Even More Football Rule-Tinkering

Judging by the comments on the football rule-tinkering discussion, there is a surprising amount of interest on this blog in the issue. Who knew? One reader pointed out that FIFA does allow for some variation, allowing club games to be played on fields with different dimensions than in high-level play. So it may be that changing the dimensions in professional games, where the costs of changing goals could be more easily absorbed, wouldn’t be that big of a deal. Given that I’m a temperamental conservative, I think that changing the size of the goal might be a reform that could be seen as “changing to keep everything the same.” Given that the size of players has gone up, it makes sense to change the goal to keep the proportions between the size of the keeper and the goal constant. So, sign me up. Another reader, rightly in my view, sniffed that those who suggested scrapping the offside rule don’t really understand how fundamental it is to the game. I agree.

The other point here is that the decline in scoring may be a cyclical, rather than a secular phenomenon. That is, it may be that teams have figured out how to make it very hard to score, at least when teams are at rough parity. But it may be that this is a temporary phenomenon, and that over time there will be compensating innovations that will eat away at this defensive advantage. For example, the great, sainted Klinsmann started training the German team in a very different way, trying to improve their fitness and speed. Perhaps a few teams will start to put a much greater emphasis on speed as a way to compensate for the defensive strategy of squads like Italy. In fact, I think this would be a logical approach for countries like the US that lack a dominant national style of play, but that have substantial resources available for training. I was very impressed, for example, with the team speed of Ghana, and think they might have gone further with better coaching, and had Essien not been disqualified for the game against Brazil. I wonder if there’s a chance that Klinsmann, who has an obvious preference for living in Los Angeles, might take over the US squad from Arena for 2010.

The mistake that reformers often make is to assume that existing trends will only be continued in the future. But there are often counter-forces in competitive environments that can cause trends to stabilize or reverse. Is this such a case?

Widen the Goal?

It is certainly the case that, as Mike points out below, scoring in World Cup games has gone down. This wouldn’t be such a terrible thing, except that the game ends up getting settled by penalty kicks, which is better than flipping a coin or playing rock-paper-scissors, but not much. So there certainly does seem to be room for thinking about how to increase the scoring in football matches, at least marginally. The problem is that many of the solutions have problems associated with them, and with a game that is still so loved as football is, we should avoid genuinely drastic changes that might have unintended consequences.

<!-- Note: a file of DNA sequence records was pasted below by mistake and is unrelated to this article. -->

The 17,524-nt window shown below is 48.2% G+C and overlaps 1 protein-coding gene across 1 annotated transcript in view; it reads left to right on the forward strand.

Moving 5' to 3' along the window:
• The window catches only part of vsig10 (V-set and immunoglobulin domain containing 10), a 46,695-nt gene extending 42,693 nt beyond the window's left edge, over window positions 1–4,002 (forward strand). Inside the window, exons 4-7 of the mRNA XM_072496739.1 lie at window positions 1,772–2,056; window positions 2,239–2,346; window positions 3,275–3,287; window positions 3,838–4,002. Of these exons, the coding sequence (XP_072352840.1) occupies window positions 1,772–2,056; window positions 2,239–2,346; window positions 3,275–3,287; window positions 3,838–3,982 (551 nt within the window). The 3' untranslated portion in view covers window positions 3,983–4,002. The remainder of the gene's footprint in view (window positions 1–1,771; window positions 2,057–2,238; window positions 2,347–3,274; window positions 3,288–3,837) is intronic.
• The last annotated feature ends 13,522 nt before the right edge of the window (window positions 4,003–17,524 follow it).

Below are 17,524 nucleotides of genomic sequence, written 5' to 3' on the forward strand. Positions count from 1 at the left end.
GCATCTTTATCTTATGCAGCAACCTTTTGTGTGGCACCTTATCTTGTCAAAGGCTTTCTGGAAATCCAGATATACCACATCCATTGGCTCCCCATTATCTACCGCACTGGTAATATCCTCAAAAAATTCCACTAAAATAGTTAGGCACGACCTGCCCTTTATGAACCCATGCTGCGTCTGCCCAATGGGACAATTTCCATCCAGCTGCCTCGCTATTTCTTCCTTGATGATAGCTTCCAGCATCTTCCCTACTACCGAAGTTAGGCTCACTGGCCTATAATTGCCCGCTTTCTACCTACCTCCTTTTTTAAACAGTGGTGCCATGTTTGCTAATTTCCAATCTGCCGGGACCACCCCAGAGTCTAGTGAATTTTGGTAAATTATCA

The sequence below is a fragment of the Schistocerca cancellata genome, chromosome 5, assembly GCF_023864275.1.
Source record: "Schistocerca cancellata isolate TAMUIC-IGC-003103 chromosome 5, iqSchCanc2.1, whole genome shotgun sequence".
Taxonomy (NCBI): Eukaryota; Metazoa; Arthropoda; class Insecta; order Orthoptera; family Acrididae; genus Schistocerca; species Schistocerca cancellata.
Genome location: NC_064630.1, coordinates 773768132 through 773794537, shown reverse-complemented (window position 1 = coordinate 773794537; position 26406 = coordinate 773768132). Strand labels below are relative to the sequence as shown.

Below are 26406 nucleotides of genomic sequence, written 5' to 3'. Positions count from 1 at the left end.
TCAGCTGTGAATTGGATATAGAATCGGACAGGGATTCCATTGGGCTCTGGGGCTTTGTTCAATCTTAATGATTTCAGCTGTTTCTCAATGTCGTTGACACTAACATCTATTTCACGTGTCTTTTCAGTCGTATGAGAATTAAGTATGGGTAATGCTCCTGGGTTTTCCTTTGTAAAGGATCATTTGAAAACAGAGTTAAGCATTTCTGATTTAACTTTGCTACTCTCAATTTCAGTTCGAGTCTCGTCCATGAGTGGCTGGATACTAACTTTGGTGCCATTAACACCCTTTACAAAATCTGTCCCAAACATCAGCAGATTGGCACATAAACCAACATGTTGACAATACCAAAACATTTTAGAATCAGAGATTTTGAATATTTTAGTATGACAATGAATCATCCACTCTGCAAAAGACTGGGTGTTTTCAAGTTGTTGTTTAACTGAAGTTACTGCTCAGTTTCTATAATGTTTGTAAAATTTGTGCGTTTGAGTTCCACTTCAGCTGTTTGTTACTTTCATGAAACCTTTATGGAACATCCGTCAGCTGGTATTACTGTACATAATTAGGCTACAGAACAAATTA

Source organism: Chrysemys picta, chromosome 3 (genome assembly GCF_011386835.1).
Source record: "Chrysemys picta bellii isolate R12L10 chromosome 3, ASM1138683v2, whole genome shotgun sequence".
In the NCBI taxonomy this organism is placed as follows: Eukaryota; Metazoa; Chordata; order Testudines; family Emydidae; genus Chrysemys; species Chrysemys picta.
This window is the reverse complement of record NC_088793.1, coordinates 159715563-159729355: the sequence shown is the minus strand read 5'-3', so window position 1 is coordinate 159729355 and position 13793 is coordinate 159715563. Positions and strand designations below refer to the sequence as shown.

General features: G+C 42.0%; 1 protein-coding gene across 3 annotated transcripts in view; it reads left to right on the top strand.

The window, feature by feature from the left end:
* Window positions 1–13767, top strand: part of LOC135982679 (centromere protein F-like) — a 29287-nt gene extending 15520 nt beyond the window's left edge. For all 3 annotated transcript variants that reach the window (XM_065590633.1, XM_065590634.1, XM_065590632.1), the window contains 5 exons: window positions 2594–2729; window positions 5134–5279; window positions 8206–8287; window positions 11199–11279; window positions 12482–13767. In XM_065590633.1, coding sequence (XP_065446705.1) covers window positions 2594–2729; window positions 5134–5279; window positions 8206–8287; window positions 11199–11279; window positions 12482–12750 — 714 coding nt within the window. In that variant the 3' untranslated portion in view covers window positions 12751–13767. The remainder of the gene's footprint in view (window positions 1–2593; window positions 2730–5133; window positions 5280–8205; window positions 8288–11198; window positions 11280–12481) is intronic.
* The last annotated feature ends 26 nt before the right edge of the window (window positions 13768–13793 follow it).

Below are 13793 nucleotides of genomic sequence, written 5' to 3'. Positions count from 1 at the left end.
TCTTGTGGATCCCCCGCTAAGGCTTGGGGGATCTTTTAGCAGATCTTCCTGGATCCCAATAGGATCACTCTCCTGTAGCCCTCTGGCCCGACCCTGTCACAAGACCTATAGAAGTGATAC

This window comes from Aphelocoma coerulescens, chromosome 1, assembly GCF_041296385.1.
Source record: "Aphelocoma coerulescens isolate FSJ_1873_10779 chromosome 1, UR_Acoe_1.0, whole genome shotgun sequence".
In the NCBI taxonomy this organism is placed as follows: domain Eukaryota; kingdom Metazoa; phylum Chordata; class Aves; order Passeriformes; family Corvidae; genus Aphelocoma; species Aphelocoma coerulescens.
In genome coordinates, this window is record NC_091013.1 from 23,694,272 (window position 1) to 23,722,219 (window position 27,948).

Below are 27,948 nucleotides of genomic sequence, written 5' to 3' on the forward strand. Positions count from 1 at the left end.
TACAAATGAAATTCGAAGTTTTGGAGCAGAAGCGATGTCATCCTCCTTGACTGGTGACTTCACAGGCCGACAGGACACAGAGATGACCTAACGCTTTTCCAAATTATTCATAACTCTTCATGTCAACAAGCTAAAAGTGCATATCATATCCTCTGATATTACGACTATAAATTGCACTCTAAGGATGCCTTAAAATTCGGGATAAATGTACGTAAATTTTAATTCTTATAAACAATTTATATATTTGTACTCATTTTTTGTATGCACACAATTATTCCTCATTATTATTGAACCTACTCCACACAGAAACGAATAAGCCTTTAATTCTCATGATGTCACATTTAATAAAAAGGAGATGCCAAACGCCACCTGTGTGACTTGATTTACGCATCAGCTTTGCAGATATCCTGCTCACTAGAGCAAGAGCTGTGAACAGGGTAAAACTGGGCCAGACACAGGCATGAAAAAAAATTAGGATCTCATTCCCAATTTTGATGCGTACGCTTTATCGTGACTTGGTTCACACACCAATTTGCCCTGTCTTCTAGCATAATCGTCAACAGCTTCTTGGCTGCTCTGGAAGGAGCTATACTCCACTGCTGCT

First up is changing the offside rule. This probably would lead to more scoring, but as one of our commentators mentioned, it would also change the whole structure of the game, in ways that are hard to predict. Would it just lead teams not to bring as many players up when their team is on the attack? Might that lead to less scoring? Maybe.

Second, and more serious, is Mike’s suggestion of increasing the size of the goal. This is a change that actually makes quite a bit of sense, since (again, as one of our readers pointed out) average heights have gone up considerably since the dimensions of the goal were set. I think this might lead to a very large increase in scores on set pieces, especially corner kicks, where it would be harder to defend against headers. It would also be harder to set up a wall that could effectively defend against set pieces from other parts of the field.

The problem with this is that, while changing the offside rule is probably a bad idea but relatively easy to do, changing the dimensions of the goal is probably a good idea, but actually quite difficult to accomplish. FIFA operates on the idea of having a single set of rules for all of football. But if you made this change, you’d have to pull down a hell of a lot of goalposts around the world, which isn’t a big deal in professional leagues, but certainly is for your kid’s weekend league. It’s also a hard thing for one league to experiment with, since you would have players who had become experienced with one dimension of goal having to play in international leagues (or if they transferred to other leagues) where another one was in use.